Study shows that de novo mutations can be detected in human in vitro fertilized embryos using PGD

Results From Study Co-Led by Reprogenetics, Complete Genomics, BGI and New York University Fertility Center Published in Genome Research; Significant Advancement in Preimplantation Genetic Diagnosis

Reprogenetics, the largest U.S. genetics laboratory specializing in Preimplantation Genetic Diagnosis (PGD), announced today the publication of new clinical data in the March issue of Genome Research demonstrating that de novo single base mutations can be detected in embryos after in vitro fertilization (IVF). Small biopsies containing about ten cells from the embryos showed clinically relevant sensitivity and specificity using a novel advanced whole-genome sequencing (WGS) screening process. The study is the first to show that a large majority of single base de novo mutations, which cause a disproportionately high percentage of genetic diseases, can be detected by PGD. De novo mutations only occur in reproductive cells and in embryos after fertilization. Typically these mutations are not present in the blood of the parents and will be missed, even by a comprehensive carrier screening of the parents. Standard PGD cannot detect these mutations because the tests are not sensitive enough or only look at very specific regions of the genome.

In addition to Reprogenetics, researchers from Complete Genomics, a leader in accurate whole human genomic sequencing, BGI-Shenzhen ("BGI"), a leading international genomics organization based in Shenzhen, China, and the New York University (NYU) Fertility Center at the NYU Langone Medical Center collaborated on the study.

"These findings are a significant step in developing advanced whole-genome sequencing as the 'ultimate' screen to find the healthiest embryos through PGD," says Santiago Munné, Ph.D., Founder and Director of Reprogenetics and Founder of Recombine. "This new approach can detect almost all genome variation, which may eliminate the need for further genetic testing during pregnancy or after birth while ensuring selection of the healthiest embryo for transfer to the future mother."

In the study, advanced massively parallel WGS was performed on three 5-10 cell biopsies from embryos cultured for five days in the laboratory. Experimentally derived haplotypes and barcoded read data were used to detect and phase de novo single base mutations in the embryos, achieving a false positive rate of approximately one error per Giga base, that is calling erroneously a mutation in one out of one billion letters, and resulting in fewer than 10 errors per embryo. The data show an approximately 100-fold lower error rate than previously published from 10 cells, and is the first demonstration that advanced WGS can accurately identify de novo mutations despite numerous additional mutations associated with the extensive DNA amplification required for deep sequencing.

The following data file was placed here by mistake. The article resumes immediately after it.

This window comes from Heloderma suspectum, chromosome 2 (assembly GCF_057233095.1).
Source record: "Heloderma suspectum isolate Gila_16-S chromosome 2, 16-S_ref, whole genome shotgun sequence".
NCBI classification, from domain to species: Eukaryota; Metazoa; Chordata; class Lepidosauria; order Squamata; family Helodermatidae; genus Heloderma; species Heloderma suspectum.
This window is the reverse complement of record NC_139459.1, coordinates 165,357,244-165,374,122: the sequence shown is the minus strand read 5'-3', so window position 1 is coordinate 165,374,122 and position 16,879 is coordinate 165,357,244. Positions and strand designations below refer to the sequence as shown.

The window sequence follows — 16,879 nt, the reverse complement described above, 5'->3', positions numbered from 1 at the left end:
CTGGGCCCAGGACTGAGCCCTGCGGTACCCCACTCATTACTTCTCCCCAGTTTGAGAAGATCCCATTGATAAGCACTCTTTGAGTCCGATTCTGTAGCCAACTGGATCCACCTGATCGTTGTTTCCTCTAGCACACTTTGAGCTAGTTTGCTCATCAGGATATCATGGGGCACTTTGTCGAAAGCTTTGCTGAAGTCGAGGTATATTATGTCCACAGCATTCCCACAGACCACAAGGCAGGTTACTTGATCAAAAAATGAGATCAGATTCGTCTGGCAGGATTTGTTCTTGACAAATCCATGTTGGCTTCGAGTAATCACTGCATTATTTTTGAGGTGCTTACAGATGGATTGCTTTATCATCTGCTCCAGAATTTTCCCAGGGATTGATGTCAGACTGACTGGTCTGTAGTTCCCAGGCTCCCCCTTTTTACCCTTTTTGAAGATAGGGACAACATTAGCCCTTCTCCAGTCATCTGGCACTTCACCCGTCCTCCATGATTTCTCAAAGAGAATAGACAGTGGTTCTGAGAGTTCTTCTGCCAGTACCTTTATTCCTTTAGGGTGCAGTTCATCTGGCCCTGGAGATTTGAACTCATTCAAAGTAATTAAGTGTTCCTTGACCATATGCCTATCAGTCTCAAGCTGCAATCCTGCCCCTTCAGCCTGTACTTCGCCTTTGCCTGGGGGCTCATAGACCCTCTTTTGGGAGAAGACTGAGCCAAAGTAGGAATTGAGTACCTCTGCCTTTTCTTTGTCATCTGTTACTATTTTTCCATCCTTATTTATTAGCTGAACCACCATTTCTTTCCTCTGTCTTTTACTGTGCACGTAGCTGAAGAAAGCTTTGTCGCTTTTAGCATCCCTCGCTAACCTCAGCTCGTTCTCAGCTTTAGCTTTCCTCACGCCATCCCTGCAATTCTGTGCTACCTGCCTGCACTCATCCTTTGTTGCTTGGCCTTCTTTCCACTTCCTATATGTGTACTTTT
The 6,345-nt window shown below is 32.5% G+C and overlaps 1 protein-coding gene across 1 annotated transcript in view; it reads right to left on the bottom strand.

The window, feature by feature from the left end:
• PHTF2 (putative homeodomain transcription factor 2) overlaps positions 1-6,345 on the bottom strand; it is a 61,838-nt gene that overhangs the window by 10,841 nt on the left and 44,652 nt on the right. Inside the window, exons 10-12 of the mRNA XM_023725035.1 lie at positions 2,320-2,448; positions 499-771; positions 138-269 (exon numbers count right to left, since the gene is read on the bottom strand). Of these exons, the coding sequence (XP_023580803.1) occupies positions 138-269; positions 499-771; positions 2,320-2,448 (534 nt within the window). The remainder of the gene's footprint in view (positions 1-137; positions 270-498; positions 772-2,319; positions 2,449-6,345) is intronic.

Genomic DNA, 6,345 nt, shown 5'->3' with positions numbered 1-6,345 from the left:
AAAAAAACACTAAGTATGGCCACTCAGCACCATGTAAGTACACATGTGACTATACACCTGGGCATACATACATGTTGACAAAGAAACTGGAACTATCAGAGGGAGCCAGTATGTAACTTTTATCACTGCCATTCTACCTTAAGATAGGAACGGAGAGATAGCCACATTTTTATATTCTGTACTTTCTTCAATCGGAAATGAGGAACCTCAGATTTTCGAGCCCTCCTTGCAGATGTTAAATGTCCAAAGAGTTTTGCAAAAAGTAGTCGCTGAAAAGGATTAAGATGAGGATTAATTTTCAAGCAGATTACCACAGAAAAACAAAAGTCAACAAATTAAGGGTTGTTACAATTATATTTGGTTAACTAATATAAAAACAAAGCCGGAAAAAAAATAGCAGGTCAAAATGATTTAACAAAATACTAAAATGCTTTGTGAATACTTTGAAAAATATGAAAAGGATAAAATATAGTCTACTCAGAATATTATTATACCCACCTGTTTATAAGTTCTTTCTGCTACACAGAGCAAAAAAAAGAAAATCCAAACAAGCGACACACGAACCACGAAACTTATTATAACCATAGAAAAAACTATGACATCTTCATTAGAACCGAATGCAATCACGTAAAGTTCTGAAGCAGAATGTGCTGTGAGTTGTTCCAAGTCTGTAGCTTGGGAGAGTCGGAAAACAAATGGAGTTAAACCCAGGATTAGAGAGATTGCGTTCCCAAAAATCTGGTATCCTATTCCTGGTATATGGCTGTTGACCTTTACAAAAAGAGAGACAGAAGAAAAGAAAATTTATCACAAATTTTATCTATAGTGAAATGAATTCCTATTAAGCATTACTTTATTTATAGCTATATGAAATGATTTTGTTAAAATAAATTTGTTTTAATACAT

"That de novo mutations can be detected with such high sensitivity and an exceptionally low error rate using so few embryonic cells is remarkable," says Brock Peters, Ph.D., Director, Research at Complete Genomics and the study's lead investigator. "Combining massively parallel DNA sequencing with barcoded sequence analysis obtained through our long fragment read technology provides an extremely efficient and cost-effective solution for clinically accurate WGS, and we look forward to continuing our research efforts in this area."

De novo mutations, including single nucleotide and short indel mutations, may cause severe intellectual disability, autism, epileptic encephalopathies and other serious congenital diseases. Since these mutations are unique to the specific sperm and egg that create an embryo, whole genome analysis of the parents is unable to detect them.

"Up to five percent of newborns are affected by diseases caused by a genetic defect," says Alan Berkeley, M.D., Professor and Director, Department of Obstetrics and Gynecology at the New York University Fertility Center. "Our WGS approach is both comprehensive and targeted in identifying healthy embryos. This may alleviate some of the emotional and physical stress of IVF, especially for those couples at risk of transmitting a genetic disorder."

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